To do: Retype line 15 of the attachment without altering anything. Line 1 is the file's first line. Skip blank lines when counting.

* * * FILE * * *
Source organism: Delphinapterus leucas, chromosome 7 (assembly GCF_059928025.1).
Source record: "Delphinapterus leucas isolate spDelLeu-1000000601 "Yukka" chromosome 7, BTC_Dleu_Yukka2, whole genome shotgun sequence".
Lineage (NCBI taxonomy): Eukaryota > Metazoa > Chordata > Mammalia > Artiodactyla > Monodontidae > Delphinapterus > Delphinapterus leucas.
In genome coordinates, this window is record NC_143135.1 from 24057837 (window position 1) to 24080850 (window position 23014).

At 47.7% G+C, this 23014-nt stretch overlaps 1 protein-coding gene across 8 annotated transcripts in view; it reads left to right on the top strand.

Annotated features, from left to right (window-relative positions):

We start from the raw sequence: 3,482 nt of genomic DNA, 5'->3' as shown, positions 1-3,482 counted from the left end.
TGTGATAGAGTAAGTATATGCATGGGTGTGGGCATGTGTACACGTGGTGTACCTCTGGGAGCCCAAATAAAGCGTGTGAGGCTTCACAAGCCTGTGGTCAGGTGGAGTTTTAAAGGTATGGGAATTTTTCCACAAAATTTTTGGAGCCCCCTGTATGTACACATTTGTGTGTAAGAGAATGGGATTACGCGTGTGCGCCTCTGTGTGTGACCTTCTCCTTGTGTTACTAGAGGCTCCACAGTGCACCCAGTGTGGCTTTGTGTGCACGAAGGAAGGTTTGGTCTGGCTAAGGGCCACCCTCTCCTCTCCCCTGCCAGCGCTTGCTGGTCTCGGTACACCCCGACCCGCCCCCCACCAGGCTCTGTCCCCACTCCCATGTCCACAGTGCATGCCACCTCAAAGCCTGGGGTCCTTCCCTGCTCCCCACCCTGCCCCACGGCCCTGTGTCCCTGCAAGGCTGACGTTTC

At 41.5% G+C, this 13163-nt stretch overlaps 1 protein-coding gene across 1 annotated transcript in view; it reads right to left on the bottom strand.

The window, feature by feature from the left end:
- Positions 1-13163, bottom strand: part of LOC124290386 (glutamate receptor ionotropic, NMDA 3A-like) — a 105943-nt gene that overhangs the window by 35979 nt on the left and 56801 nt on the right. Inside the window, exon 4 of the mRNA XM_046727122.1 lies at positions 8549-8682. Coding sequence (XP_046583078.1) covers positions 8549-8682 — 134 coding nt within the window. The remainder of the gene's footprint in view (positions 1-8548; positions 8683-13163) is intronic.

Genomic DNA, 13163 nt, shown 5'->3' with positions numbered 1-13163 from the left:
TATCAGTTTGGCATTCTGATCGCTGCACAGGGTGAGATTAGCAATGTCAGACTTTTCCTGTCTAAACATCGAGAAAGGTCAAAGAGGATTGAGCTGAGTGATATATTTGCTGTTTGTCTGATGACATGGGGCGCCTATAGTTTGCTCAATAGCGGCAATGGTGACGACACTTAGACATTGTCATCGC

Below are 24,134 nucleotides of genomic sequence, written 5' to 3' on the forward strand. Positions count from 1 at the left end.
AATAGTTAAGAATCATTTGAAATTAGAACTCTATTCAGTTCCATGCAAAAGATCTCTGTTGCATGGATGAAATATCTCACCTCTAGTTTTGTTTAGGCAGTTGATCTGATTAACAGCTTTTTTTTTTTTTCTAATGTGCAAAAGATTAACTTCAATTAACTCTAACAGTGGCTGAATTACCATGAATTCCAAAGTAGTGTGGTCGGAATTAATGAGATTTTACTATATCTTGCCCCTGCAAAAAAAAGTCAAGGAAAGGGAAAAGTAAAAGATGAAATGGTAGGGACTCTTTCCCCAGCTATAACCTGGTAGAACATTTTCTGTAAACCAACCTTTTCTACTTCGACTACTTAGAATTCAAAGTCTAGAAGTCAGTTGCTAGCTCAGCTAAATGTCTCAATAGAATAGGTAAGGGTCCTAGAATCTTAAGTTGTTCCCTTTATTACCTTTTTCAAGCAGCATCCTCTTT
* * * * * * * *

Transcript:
AATAGTTAAGAATCATTTGAAATTAGAACTCTATTCAGTTCCATGCAAAAGATCTCTGTTGCATGGATGAAATATCTCACCTCTAGTTTTGTTTAGGCAGTTGATCTGATTAACAGCTTTTTTTTTTTTTCTAATGTGCAAAAGATTAACTTCAATTAACTCTAACAGTGGCTGAATTACCATGAATTCCAAAGTAGTGTGGTCGGAATTAATGAGATTTTACTATATCTTGCCCCTGCAAAAAAAAGTCAAGGAAAGGGAAAAGTAAAAGATGAAATGGTAGGGACTCTTTCCCCAGCTATAACCTGGTAGAACATTTTCTGTAAACCAACCTTTTCTACTTCGACTACTTAGAATTCAAAGTCTAGAAGTCAGTTGCTAGCTCAGCTAAATGTCTCAATAGAATAGGTAAGGGTCCTAGAATCTTAAGTTGTTCCCTTTATTACCTTTTTCAAGCAGCATCCTCTTT